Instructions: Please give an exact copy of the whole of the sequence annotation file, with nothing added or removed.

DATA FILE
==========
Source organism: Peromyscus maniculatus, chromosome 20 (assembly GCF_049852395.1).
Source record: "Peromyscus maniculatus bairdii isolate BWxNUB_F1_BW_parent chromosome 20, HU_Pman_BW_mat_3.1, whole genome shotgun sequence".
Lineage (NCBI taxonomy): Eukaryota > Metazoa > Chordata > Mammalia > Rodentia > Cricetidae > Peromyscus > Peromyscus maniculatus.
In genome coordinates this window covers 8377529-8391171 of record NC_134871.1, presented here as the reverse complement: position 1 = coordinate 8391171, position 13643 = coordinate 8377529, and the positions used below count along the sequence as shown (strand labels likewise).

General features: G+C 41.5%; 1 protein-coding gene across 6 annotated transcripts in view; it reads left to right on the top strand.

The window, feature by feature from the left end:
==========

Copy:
Source organism: Peromyscus maniculatus, chromosome 20 (assembly GCF_049852395.1).
Source record: "Peromyscus maniculatus bairdii isolate BWxNUB_F1_BW_parent chromosome 20, HU_Pman_BW_mat_3.1, whole genome shotgun sequence".
Lineage (NCBI taxonomy): Eukaryota > Metazoa > Chordata > Mammalia > Rodentia > Cricetidae > Peromyscus > Peromyscus maniculatus.
In genome coordinates this window covers 8377529-8391171 of record NC_134871.1, presented here as the reverse complement: position 1 = coordinate 8391171, position 13643 = coordinate 8377529, and the positions used below count along the sequence as shown (strand labels likewise).

General features: G+C 41.5%; 1 protein-coding gene across 6 annotated transcripts in view; it reads left to right on the top strand.

The window, feature by feature from the left end: